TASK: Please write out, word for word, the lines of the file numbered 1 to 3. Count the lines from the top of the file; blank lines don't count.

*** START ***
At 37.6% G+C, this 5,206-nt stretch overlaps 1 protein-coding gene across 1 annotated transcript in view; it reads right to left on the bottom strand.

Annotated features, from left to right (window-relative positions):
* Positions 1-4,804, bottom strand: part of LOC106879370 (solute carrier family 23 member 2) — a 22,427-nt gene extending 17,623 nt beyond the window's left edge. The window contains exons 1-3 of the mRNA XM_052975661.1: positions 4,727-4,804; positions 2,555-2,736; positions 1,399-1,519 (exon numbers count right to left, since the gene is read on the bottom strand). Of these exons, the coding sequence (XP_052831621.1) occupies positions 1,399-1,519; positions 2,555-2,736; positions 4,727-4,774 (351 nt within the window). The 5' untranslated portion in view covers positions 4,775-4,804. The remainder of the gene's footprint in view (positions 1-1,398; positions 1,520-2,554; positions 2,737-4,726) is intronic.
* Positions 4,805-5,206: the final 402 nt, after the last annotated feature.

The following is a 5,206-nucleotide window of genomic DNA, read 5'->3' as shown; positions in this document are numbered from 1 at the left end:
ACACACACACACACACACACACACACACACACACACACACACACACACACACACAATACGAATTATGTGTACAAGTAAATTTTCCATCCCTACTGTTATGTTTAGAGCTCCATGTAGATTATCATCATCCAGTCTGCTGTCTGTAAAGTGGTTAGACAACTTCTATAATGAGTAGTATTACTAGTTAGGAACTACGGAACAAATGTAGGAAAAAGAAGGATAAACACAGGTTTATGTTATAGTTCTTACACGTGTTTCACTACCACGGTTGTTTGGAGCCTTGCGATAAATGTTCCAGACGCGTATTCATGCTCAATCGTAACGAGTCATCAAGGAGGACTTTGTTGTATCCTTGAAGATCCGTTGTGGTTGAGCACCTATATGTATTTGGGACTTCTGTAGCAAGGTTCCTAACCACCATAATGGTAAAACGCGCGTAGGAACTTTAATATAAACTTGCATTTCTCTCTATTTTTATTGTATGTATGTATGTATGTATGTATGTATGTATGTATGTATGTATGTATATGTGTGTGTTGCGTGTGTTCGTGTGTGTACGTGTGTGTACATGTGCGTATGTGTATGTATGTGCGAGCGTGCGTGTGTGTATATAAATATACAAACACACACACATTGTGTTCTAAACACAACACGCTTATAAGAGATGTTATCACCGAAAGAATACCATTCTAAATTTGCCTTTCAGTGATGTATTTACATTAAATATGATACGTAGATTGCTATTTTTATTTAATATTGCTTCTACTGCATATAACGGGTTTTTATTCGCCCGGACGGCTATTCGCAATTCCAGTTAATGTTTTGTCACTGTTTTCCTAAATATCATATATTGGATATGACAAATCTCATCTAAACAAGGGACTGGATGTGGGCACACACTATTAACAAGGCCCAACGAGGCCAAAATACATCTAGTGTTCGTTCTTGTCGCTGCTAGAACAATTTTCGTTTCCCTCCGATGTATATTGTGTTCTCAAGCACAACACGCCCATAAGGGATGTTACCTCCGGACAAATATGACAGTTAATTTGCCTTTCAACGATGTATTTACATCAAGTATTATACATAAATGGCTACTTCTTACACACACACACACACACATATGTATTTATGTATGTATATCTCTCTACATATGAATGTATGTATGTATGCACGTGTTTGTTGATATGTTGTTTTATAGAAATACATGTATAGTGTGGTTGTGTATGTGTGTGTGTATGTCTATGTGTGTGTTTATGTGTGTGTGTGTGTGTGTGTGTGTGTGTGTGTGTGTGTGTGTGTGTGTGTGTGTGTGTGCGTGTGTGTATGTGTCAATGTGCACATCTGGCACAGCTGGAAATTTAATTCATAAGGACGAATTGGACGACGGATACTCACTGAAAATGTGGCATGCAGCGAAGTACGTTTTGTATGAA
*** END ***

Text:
At 37.6% G+C, this 5,206-nt stretch overlaps 1 protein-coding gene across 1 annotated transcript in view; it reads right to left on the bottom strand.

Annotated features, from left to right (window-relative positions):
* Positions 1-4,804, bottom strand: part of LOC106879370 (solute carrier family 23 member 2) — a 22,427-nt gene extending 17,623 nt beyond the window's left edge. The window contains exons 1-3 of the mRNA XM_052975661.1: positions 4,727-4,804; positions 2,555-2,736; positions 1,399-1,519 (exon numbers count right to left, since the gene is read on the bottom strand). Of these exons, the coding sequence (XP_052831621.1) occupies positions 1,399-1,519; positions 2,555-2,736; positions 4,727-4,774 (351 nt within the window). The 5' untranslated portion in view covers positions 4,775-4,804. The remainder of the gene's footprint in view (positions 1-1,398; positions 1,520-2,554; positions 2,737-4,726) is intronic.